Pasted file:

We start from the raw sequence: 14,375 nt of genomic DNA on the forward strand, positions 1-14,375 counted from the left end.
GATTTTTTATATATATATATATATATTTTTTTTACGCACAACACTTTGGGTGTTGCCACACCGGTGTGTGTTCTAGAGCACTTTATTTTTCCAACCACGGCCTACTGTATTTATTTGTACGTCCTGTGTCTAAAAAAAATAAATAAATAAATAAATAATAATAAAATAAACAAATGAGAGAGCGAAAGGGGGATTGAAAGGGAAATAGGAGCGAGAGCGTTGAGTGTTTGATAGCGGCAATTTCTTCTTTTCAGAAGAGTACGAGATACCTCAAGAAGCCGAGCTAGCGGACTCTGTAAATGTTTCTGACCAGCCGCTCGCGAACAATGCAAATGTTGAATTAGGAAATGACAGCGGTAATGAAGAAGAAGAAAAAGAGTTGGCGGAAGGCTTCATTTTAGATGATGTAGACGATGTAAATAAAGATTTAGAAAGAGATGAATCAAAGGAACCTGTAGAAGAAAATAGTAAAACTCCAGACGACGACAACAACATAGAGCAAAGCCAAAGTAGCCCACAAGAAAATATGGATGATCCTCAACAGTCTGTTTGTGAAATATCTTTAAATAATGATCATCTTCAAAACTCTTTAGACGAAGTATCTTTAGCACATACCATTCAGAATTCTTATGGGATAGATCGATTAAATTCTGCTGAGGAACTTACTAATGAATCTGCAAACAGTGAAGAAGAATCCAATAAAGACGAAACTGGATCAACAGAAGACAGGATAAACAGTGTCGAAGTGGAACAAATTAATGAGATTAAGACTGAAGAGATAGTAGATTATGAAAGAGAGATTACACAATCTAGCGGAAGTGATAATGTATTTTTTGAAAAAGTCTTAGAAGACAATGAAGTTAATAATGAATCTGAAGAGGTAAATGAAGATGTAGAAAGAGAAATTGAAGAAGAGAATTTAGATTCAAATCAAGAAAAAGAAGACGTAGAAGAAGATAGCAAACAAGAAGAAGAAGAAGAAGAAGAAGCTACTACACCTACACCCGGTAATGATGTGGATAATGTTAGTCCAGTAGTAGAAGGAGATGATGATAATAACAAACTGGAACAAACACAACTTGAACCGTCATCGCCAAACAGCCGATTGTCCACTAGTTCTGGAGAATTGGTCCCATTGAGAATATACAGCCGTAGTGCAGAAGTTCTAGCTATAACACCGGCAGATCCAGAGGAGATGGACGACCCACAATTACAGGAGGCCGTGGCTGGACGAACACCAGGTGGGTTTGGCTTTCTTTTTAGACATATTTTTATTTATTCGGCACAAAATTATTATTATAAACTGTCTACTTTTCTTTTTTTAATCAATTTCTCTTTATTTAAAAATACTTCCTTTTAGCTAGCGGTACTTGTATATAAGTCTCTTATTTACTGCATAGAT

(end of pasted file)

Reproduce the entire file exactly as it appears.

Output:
We start from the raw sequence: 14,375 nt of genomic DNA on the forward strand, positions 1-14,375 counted from the left end.
GATTTTTTATATATATATATATATATTTTTTTTACGCACAACACTTTGGGTGTTGCCACACCGGTGTGTGTTCTAGAGCACTTTATTTTTCCAACCACGGCCTACTGTATTTATTTGTACGTCCTGTGTCTAAAAAAAATAAATAAATAAATAAATAATAATAAAATAAACAAATGAGAGAGCGAAAGGGGGATTGAAAGGGAAATAGGAGCGAGAGCGTTGAGTGTTTGATAGCGGCAATTTCTTCTTTTCAGAAGAGTACGAGATACCTCAAGAAGCCGAGCTAGCGGACTCTGTAAATGTTTCTGACCAGCCGCTCGCGAACAATGCAAATGTTGAATTAGGAAATGACAGCGGTAATGAAGAAGAAGAAAAAGAGTTGGCGGAAGGCTTCATTTTAGATGATGTAGACGATGTAAATAAAGATTTAGAAAGAGATGAATCAAAGGAACCTGTAGAAGAAAATAGTAAAACTCCAGACGACGACAACAACATAGAGCAAAGCCAAAGTAGCCCACAAGAAAATATGGATGATCCTCAACAGTCTGTTTGTGAAATATCTTTAAATAATGATCATCTTCAAAACTCTTTAGACGAAGTATCTTTAGCACATACCATTCAGAATTCTTATGGGATAGATCGATTAAATTCTGCTGAGGAACTTACTAATGAATCTGCAAACAGTGAAGAAGAATCCAATAAAGACGAAACTGGATCAACAGAAGACAGGATAAACAGTGTCGAAGTGGAACAAATTAATGAGATTAAGACTGAAGAGATAGTAGATTATGAAAGAGAGATTACACAATCTAGCGGAAGTGATAATGTATTTTTTGAAAAAGTCTTAGAAGACAATGAAGTTAATAATGAATCTGAAGAGGTAAATGAAGATGTAGAAAGAGAAATTGAAGAAGAGAATTTAGATTCAAATCAAGAAAAAGAAGACGTAGAAGAAGATAGCAAACAAGAAGAAGAAGAAGAAGAAGAAGCTACTACACCTACACCCGGTAATGATGTGGATAATGTTAGTCCAGTAGTAGAAGGAGATGATGATAATAACAAACTGGAACAAACACAACTTGAACCGTCATCGCCAAACAGCCGATTGTCCACTAGTTCTGGAGAATTGGTCCCATTGAGAATATACAGCCGTAGTGCAGAAGTTCTAGCTATAACACCGGCAGATCCAGAGGAGATGGACGACCCACAATTACAGGAGGCCGTGGCTGGACGAACACCAGGTGGGTTTGGCTTTCTTTTTAGACATATTTTTATTTATTCGGCACAAAATTATTATTATAAACTGTCTACTTTTCTTTTTTTAATCAATTTCTCTTTATTTAAAAATACTTCCTTTTAGCTAGCGGTACTTGTATATAAGTCTCTTATTTACTGCATAGAT